On June 20, the Supreme Court issued an uneventful opinion in the highly anticipated case PDR Network LLC, et al. v. Carlton & Harris Chiropractic, No. 17-1705.  The case, which we discussed in depth here, was primed to give TCPA litigants much-needed guidance regarding the impact of Federal Communications Commission rules and regulations on courts. However, rather than issue a decisive opinion as to whether the FCC or the courts will dominate the interpretation of the TCPA, the Supreme Court vacated and remanded the Fourth Circuit’s ruling that a West Virginia court had to follow the FCC’s view regarding “unsolicited advertisements” prohibited by the TCPA. This result leaves open the question of whether federal courts are required under the Hobbs Act to defer to agency decisions under the Chevron doctrine.


Justice Breyer (with Justices Roberts, Ginsburg, Sotomayor, and Kagan joining) issued a short, six-page opinion punting the question of whether defendants in a civil case under the TCPA can contest the FCC’s interpretation of the TCPA because the Fourth Circuit failed to address two questions:

  1. Is the FCC 2006 Order the equivalent of a “legislative rule”, which is issued “by an agency pursuant to statutory authority” and has the “force and effect of law”, or is the FCC 2006 Order the equivalent of an “interpretative rule”, which simply “advises the public of the agency’s construction of the statutes and rules which it administers?”; and
  2. Did PDR have a “prior” and “adequate” opportunity to seek judicial review of the Order?

The answers to these questions, according to Justice Breyer, were necessary to the final decision and outcome. The Court did state that if the Order was akin to an interpretative rule, the lower courts may not have to follow it (although the Court was very clear that this was a “may” and not a “shall”). Further, if PDR did not have a prior and adequate opportunity to seek review (because the Hobbs Act requires challenges to an Order be brought in a court of appeals within 60 days after the entry of the order), “it may be that the Administrative Procedure Act permits PDR to challenge the Order’s validity in this enforcement proceeding.”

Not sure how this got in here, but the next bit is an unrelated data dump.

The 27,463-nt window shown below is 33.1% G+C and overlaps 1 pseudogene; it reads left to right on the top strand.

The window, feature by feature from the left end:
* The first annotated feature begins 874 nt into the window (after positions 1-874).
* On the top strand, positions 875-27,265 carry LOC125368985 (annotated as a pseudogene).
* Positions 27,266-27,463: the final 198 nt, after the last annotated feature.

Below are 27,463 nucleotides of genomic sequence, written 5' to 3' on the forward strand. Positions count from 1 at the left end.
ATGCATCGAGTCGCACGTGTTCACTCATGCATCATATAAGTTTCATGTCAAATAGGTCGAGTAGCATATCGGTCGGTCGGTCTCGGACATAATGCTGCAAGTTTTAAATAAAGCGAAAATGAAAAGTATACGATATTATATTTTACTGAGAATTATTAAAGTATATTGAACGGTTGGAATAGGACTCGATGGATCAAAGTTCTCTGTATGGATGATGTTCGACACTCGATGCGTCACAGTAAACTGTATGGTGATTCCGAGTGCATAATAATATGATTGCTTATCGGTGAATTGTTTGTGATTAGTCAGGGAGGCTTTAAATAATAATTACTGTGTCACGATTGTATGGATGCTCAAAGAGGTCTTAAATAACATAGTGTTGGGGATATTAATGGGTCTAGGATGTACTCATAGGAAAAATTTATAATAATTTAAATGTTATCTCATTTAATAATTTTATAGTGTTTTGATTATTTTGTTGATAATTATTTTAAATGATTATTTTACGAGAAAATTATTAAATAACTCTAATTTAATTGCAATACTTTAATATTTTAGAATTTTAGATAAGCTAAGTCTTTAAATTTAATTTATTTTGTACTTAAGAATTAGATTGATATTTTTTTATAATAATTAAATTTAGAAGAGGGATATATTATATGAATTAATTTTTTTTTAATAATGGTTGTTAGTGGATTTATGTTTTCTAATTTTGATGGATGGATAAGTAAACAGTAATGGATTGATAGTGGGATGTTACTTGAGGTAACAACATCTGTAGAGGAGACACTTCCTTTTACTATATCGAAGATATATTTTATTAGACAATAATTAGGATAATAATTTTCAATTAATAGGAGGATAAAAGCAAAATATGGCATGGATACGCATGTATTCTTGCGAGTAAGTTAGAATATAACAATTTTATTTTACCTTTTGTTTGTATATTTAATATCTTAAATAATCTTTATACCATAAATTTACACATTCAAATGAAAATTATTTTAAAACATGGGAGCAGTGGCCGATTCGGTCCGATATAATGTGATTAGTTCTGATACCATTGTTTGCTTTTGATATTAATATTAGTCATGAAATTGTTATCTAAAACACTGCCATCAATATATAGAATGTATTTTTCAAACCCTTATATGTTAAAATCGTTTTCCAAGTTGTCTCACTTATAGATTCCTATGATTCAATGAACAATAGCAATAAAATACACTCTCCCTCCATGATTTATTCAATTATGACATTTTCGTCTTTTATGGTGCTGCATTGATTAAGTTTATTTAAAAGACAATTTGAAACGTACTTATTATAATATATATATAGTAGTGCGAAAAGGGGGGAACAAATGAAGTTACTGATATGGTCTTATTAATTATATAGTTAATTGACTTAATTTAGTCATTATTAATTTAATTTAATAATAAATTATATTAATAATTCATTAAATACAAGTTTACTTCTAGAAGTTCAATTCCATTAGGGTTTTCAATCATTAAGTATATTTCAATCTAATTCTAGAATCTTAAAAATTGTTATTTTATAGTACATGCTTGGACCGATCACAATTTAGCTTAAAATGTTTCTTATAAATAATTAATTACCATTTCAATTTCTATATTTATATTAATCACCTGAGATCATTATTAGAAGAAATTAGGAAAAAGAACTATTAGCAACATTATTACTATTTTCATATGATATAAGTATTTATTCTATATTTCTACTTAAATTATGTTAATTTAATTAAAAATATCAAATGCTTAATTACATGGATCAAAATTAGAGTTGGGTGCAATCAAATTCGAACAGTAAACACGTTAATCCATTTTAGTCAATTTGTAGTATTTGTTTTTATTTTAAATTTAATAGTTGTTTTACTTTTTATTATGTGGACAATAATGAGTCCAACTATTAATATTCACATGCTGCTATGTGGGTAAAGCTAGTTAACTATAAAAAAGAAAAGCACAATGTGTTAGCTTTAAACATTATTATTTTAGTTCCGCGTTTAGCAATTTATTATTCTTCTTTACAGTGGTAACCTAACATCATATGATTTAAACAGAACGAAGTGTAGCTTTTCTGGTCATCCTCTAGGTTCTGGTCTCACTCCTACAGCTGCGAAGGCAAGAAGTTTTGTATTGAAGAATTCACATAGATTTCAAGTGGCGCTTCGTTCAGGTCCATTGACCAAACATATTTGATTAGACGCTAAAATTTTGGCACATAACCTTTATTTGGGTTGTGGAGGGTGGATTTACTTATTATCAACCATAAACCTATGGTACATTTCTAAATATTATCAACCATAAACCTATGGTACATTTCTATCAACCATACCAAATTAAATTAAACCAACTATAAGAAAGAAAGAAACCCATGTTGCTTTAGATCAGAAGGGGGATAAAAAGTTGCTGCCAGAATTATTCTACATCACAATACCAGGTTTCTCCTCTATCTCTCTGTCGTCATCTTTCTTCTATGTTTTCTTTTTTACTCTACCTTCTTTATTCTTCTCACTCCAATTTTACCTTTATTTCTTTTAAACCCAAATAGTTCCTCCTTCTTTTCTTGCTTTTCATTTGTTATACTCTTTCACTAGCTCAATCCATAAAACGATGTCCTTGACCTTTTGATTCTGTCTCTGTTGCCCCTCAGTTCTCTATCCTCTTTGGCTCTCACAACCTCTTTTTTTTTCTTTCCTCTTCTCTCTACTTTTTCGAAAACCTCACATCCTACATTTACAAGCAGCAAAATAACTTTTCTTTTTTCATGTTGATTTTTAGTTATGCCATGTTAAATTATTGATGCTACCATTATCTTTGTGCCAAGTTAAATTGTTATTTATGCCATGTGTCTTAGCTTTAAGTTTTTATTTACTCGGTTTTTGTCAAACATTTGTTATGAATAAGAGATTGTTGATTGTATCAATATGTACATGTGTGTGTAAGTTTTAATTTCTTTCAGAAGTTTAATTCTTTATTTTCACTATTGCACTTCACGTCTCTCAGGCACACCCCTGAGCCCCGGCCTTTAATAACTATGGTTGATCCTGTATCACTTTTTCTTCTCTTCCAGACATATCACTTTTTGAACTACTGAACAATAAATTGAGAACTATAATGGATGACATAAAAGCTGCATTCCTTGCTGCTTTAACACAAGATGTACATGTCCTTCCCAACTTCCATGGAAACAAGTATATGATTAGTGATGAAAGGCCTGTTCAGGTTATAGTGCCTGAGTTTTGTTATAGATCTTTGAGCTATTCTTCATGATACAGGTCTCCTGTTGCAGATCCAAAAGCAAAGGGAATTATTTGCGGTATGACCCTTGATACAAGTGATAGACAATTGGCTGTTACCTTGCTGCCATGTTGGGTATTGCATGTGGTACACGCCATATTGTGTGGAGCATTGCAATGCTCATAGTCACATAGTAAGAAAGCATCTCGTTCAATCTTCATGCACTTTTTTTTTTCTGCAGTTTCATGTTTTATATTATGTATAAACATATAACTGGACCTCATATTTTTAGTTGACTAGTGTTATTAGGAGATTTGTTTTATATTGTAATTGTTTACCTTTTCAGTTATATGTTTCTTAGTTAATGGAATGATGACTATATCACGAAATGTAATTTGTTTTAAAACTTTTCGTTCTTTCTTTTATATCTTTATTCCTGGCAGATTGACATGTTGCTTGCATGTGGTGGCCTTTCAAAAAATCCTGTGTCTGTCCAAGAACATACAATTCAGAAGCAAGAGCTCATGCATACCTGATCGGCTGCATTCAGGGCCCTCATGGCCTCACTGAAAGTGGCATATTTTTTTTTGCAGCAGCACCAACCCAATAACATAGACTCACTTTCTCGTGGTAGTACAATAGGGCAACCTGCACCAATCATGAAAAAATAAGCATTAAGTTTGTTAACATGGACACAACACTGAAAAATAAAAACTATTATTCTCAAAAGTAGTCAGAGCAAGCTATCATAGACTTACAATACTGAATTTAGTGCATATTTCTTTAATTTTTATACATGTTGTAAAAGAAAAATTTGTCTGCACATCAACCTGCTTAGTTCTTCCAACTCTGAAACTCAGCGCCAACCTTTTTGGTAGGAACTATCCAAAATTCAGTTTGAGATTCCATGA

Justice Kavanaugh (with Justices Gorsuch and Alito joining and Thomas joining and writing a separate concurrence (with Gorsuch joining as well)) concurred with the decision to vacate the Fourth Circuit’s decision that the District Court was bound to follow the FCC’s decision, but also stated that the Court could have answered the question presented without sending it back to the Fourth Circuit. In short, Justice Kavanaugh believes that the District Court was not bound to follow the FCC’s 2006 Order, that PDR could have argued that the FCC’s interpretation was wrong, and that by disallowing PDR of that chance, the Fourth Circuit allowed more deference to the FCC then is permitted.

Practical Implications

The Court’s decision in PDR Network was an epic letdown for those in the TCPA defense community. Given the new makeup of the Court, many expected the Court to use PDR Network as a vehicle to reduce the deference given to the FCC, which has continuously expanded the reach of the TCPA beyond the plain language of the statute. Following the Supreme Court’s decision, TCPA litigation still lacks any form of clarity: clarity surrounding definitions within the statute (including how to define an automatic telephone dialing system), clarity surrounding the effect of the ACA decision and its relationship with the FCC 2015 ruling, and clarity in the deference courts musts give to FCC rulings and interpretations.

Justice Breyer’s decision ultimately fails to provide such guidance and, in fact, could introduce more uncertainty into the landscape. When faced with an FCC order, parties may now seek to litigate the questions raised by the majority opinion, i.e., whether the order is a “legislative rule” or merely an “interpretive rule,” and whether it was subject to a “prior” and “adequate” review. This could lead to vastly different rulings from courts across the country. Moreover, district court judges may feel more empowered to ignore FCC orders, creating even more uncertainty for TCPA litigants.

However, the concurring opinions offer a glimpse of how the Court could rule in the future. In his concurrence, Justice Thomas wrote that the PDR Network case “emphasizes the need to reconsider” Chevron deference to agency interpretations. Additionally, Justice Kavanaugh’s analysis in his concurring opinion provides an evisceration of the Hobbs Act that could be adopted in the future. He concluded that the Hobbs Act leaves room for a defendant in an enforcement action to argue that the agency’s interpretation was wrong. However, even if Justice Kavanaugh’s analysis is eventually adopted, businesses may still lack the TCPA clarity they crave, as courts across the country could still reach different conclusions on an agency’s interpretation.